Adoption of a Preventive Lifestyle

Cancer Prevention Lifestyle Adopting a lifestyle that includes a cancer prevention diet, regular exercise, and limiting the number of sexual partners can further reduce the risk of cervical cancer. Regular cervical cancer screenings remain a top strategy for maintaining women's health.

Treatment Options

Surgical Treatments

  1. Cold Knife Conization - A scalpel is used to remove a cone-shaped piece of tissue from the cervix and cervical canal.
  2. Sentinel Lymph Node Biopsy - The sentinel lymph node is removed during surgery to check for the presence of cancer cells.
  3. Hysterectomy Variants - Depending on the case, a total, radical, or modified radical hysterectomy may be performed to remove the uterus and cervix.
  4. Radical Trachelectomy - This procedure involves the removal of the cervix, nearby tissue, and the upper part of the vagina, potentially allowing for future pregnancies.
  5. Bilateral Salpingo-oophorectomy - Both ovaries and fallopian tubes are removed to prevent the spread of cancer.
  6. Total Pelvic Exenteration - An extensive procedure where the lower colon, rectum, bladder, cervix, vagina, ovaries, and nearby lymph nodes are removed.

Radiation and Chemotherapy

  • External Radiation Therapy - Utilizes high-energy x-rays or other radiation types to destroy cancer cells.
  • Internal Radiation Therapy (Brachytherapy) - Involves placing a radioactive substance directly into or near the cancer to target tumor cells.
  • Chemotherapy Regimens - Common drugs include cisplatin, carboplatin, gemcitabine, ifosfamide, irinotecan, paclitaxel, topotecan, and vinorelbine.

Targeted and Immunotherapy Options

  • Targeted Therapies - Drugs like bevacizumab and tisotumab vedotin are used to specifically target cancer cells without affecting normal cells.
  • Immunotherapy - Pembrolizumab is used for patients whose cervical cancer expresses the PD-L1 biomarker, helping the immune system recognize and fight cancer cells.

Clinical Trials and Follow-up Care

  • Clinical Trials - Offer access to new treatments and are an option for patients seeking alternatives to conventional treatments.
  • Follow-up Care - Regular tests and checkups are essential to monitor treatment effectiveness and detect any signs of cancer recurrence.

Staging and Treatment Adaptation

  • Early Stages (IA1, IA2) - Treatment options include cone biopsy, trachelectomy, or hysterectomy, tailored to the cancer's extent.
  • Stages IB, IIA1, IIA2 - Options expand to radical hysterectomy with lymph node dissection or combined radiation therapy and chemotherapy.
  • Advanced Stages (IIB, III, IVA) - Treatment primarily involves chemotherapy with radiation therapy, or chemotherapy alone in cases of metastatic or recurrent cervical cancer.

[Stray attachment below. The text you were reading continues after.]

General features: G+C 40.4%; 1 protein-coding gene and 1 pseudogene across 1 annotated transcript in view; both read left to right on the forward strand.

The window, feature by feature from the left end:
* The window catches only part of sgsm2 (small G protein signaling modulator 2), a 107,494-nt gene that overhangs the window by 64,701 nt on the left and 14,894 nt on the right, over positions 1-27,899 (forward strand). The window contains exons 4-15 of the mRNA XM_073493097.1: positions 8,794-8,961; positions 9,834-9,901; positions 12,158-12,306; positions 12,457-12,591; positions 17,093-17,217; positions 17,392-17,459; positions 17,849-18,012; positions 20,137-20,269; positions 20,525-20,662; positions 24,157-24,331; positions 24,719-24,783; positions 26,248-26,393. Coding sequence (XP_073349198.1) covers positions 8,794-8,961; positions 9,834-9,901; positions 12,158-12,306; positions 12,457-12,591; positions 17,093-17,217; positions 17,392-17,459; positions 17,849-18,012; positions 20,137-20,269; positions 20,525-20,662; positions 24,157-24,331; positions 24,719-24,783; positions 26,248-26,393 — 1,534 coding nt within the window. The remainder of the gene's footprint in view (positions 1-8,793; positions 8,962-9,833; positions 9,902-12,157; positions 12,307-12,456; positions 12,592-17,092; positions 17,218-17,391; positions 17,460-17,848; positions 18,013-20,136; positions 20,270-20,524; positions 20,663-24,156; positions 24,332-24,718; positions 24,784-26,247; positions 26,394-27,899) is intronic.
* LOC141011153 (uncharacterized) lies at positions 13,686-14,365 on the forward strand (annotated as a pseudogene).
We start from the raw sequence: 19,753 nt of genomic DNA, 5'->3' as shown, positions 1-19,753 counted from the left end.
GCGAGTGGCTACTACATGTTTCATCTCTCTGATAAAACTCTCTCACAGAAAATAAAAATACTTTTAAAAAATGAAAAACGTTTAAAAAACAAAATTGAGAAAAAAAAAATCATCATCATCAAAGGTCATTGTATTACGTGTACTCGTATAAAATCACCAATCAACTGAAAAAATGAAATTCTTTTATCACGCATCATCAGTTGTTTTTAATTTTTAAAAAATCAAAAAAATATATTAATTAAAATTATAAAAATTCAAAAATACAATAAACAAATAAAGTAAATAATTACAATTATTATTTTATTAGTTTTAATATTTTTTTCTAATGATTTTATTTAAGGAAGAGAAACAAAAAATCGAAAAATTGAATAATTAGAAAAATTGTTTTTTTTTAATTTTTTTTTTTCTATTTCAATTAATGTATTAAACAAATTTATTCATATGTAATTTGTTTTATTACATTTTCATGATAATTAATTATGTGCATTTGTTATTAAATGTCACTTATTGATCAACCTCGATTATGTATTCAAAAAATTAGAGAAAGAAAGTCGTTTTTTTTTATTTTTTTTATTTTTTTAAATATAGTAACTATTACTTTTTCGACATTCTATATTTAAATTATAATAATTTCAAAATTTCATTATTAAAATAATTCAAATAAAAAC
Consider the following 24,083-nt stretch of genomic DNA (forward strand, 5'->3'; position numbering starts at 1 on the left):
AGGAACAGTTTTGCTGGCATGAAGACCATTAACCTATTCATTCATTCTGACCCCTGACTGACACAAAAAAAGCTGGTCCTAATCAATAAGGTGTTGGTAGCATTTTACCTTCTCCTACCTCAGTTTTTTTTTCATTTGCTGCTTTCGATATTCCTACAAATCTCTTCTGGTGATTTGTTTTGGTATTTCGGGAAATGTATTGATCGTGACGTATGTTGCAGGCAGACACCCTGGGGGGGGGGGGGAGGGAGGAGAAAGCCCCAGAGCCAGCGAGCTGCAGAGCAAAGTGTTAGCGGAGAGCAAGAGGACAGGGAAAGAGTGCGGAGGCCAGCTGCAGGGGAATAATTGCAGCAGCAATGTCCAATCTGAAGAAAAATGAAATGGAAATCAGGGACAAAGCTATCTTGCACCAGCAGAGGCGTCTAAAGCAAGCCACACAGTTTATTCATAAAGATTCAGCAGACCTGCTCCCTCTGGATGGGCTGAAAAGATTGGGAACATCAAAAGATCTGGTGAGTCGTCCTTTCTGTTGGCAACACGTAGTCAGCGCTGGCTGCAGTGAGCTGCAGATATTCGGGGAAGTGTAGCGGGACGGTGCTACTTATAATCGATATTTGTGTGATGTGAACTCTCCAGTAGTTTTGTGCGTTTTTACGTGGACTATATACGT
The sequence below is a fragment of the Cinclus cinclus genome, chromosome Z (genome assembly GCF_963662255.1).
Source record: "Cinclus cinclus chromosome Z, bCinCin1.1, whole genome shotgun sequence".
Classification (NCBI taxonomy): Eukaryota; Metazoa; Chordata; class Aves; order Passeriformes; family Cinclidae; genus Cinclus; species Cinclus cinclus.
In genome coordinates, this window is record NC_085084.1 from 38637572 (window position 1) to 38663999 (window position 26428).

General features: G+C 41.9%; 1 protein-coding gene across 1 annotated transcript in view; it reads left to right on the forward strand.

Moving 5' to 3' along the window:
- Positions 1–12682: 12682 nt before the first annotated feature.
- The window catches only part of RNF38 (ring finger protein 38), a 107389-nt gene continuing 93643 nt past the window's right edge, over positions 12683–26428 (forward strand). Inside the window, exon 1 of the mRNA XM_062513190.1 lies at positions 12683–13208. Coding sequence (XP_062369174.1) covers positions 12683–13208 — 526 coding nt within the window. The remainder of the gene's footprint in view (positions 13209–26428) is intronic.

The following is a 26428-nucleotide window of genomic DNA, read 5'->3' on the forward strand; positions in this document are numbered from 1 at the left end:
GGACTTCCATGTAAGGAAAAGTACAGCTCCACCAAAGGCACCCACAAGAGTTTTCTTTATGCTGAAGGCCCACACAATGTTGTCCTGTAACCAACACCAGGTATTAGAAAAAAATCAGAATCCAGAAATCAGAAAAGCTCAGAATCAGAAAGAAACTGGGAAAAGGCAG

The Role of Public Health Initiatives

Global Strategies and Collaborative Efforts

WHO's Global Call to Action

In May 2018, the WHO Director-General issued a global call to action, aiming to eliminate cervical cancer as a public health issue. The initiative focuses on three main pillars: Vaccination, Screening, and Treatment, each with specific global targets to achieve by 2030.

National Cancer Institute's Last Mile Initiative

The NCI's Cervical Cancer ‘Last Mile’ Initiative targets health disparities by enhancing access to cervical cancer screening, especially for those who are rarely or never screened. This initiative supports regulatory approvals for self-collection methods and spreads evidence to inform clinical practices.

CDC's Prevention and Early Detection Programs

The CDC leads crucial efforts in cancer prevention and early detection, significantly improving survivor health. Through the National Breast and Cervical Cancer Early Detection Program, it provides essential screening and diagnostic services to underinsured and low-income women, aiming to catch the disease in its early stages.

HRSA and the Federal Cervical Cancer Collaborative

The Health Resources and Services Administration (HRSA) Office of Women's Health participates in the Federal Cervical Cancer Collaborative. This group enhances access to cervical cancer services in safety-net settings, including health centers and rural clinics, ensuring comprehensive care from prevention to palliative treatment.

Setting Targets and Monitoring Progress

WHO's Elimination Strategy

The WHO's strategy for eliminating cervical cancer involves reducing the incidence rate to fewer than 4 cases per 100,000 women annually. Achieving this requires 90% HPV vaccination coverage among girls by age 15, 70% screening coverage with high-performance tests by ages 35 and 45, and 90% treatment coverage for precancerous conditions and invasive cancer.

Monitoring and Evaluation

WHO Cervical Cancer Country Profiles provide crucial data on the current status of cervical cancer in each member state, helping to monitor progress towards elimination goals and adjust strategies as needed.

The Inside Rx prescription discount card works like a manufacturer coupon to save on the cost of prescription medication at your local pharmacy.

Saving with Inside Rx

The costs that come along with cancer treatment and management can be debilitating. Inside Rx is here to help. If you’re prescribed medication before, during or after treatment Inside Rx may be able to help you save up to 80% at nearly 60,000 pharmacies. Simply price your medication then download, text or email the Inside Rx prescription savings card and show it to the pharmacist when you pay for your prescription.